the personal views, thoughts, and musings of donna d'errico

Wednesday, February 17, 2010

Lenten Trivia

Did you know that...

During Lent, consuming such things as fat, sugar, and eggs was traditionally forbidden throughout the 40 days of Lenten fasting and prayer. Since Ash Wednesday marks the first day of Lent, that meant that everyone needed to consume all the eggs, fats, etc. that they had in their kitchens. So, the Tuesday before Ash Wednesday traditionally became the day that everyone had one last feast using those foods. That Tuesday became known as "Pancake Tuesday" because they used the fats, eggs, and sugars to make pancakes and other foods in order to use up those supplies. Did you know that is how Mardi Gras - "Fat Tuesday" - began?

How about Easter eggs and Easter baskets full of goodies and chocolates on Easter Sunday? Well, since Easter Sunday marks the end of 40 days of fasting and abstinence, people would celebrate by feasting on the eggs they couldn't eat during Lent, as well as other fatty and sugary things. Hence the Easter eggs, chocolates, and sugary goodies on Easter Sunday. Many people don't know how these traditions began, or that they all came about from the Catholic observation of Lent.

Wednesday, February 10, 2010


(Here is a poem I wrote a few of years ago when Bone passed away. That's her in the picture with me. I hope you enjoy it.)


With Spring in the air and my boy at my side,
in search of a dog we went for a ride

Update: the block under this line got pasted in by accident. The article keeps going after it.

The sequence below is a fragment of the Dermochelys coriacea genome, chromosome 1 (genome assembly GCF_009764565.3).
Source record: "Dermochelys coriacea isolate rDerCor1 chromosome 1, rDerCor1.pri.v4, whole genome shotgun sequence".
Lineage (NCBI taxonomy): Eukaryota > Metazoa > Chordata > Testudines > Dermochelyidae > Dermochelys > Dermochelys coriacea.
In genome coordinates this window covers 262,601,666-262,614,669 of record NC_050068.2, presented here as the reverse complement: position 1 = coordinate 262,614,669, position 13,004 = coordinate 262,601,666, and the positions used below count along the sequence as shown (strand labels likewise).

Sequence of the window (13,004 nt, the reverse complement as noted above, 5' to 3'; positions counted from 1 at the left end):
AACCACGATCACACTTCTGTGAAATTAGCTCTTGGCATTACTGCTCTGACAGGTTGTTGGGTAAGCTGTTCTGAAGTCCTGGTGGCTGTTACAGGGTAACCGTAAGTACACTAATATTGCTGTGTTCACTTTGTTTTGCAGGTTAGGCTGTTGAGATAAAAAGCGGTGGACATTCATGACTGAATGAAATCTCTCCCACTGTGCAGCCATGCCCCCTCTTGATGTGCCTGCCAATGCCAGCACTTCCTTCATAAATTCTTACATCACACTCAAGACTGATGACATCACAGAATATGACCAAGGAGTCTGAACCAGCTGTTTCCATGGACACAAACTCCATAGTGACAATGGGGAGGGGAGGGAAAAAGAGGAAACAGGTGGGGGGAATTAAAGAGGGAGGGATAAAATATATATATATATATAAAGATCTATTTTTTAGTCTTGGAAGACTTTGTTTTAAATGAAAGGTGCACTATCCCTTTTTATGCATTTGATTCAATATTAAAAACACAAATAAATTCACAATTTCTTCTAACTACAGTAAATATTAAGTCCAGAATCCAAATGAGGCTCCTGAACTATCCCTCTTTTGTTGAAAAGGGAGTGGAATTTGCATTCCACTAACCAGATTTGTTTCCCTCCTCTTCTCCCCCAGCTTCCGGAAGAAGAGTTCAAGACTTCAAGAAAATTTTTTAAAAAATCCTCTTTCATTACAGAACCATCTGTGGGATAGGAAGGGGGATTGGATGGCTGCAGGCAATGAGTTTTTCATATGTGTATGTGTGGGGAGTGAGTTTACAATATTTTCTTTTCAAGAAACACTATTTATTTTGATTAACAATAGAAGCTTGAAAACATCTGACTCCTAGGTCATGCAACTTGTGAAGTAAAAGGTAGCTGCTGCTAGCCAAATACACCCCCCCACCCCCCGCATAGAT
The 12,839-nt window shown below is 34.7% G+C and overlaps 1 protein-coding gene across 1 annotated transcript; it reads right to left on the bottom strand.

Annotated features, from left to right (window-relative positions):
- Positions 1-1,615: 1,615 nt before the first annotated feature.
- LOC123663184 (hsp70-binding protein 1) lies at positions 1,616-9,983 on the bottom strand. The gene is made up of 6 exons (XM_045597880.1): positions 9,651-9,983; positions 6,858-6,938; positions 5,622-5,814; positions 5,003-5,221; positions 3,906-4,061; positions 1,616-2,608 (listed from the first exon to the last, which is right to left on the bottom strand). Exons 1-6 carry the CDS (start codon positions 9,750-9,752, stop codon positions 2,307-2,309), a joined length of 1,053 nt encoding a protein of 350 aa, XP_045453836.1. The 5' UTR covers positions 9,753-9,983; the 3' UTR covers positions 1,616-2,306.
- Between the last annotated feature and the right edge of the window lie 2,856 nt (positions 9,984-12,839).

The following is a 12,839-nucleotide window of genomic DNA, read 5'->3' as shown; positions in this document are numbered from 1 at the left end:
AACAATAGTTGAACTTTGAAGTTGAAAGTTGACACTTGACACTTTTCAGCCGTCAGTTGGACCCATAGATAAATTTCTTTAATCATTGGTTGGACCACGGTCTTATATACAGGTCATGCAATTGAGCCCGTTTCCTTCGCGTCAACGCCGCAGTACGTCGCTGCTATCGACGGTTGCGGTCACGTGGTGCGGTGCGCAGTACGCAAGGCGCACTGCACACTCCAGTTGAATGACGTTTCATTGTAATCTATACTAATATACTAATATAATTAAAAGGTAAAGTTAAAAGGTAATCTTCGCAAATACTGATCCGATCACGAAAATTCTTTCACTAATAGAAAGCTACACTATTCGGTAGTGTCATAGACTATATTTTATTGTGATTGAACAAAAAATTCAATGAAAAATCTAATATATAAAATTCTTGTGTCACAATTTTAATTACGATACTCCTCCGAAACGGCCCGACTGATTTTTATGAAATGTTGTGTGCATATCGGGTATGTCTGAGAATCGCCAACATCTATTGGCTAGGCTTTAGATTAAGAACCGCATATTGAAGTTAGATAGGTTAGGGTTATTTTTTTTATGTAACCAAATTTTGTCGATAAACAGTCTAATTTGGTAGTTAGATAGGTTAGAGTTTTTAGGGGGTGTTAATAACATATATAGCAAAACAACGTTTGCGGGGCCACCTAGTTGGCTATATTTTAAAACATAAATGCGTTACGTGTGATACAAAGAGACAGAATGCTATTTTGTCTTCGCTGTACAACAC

to the animal shelter..the "pound", if you will.
It wasn't that far--just over the hill.

He took his time looking, for he said he'd know
the right dog when he saw it, and then we could go.
But he didn't find one that he thought was quite right.
And so we decided to call it a night.

Just then Rhyan's eyes lit up like a light,
"How about that dog over there--she's just right!"
There was an old dog being taken away.
He said he'd like to see her, if it was okay.

He went over to her and she wagged her bobbed tail.
He could see she was old, and a little bit frail.
"She needs me," he said, "and her eyes are so kind.
I'd like to have her, if you don't mind"

It was then that I realized where she'd been being led.
I looked at the worker and she nodded her head.
"Well it looks like today is her lucky day."
She handed Rhyan the leash and sent us on our way.

Bone loved her new home--lots of kids, land, and love.
And we loved her, too, like a gift from above.
Whenever we would walk out on our property
Bone walked out in front, her mind on safety.

She always watched over the kids like a mom
with a sense for the things to protect them from.
Her eyes were not sharp, and her hearing was bad
but a keener sense of smell was not to be had.

You always knew when Bone was around
'cause her nails on the floor made a clicking sound.
You knew she was coming down the hall for a drink
(or sometimes for a snack, which were kept by the sink.)

We always felt safe with old Bone around,
and no gentler dog could ever be found.
She was there to watch all my kids grow
but as they got bigger, our Bone got more slow.

We'd go out for our walks, but she would not go.
She preferred now to sleep on her soft pillow.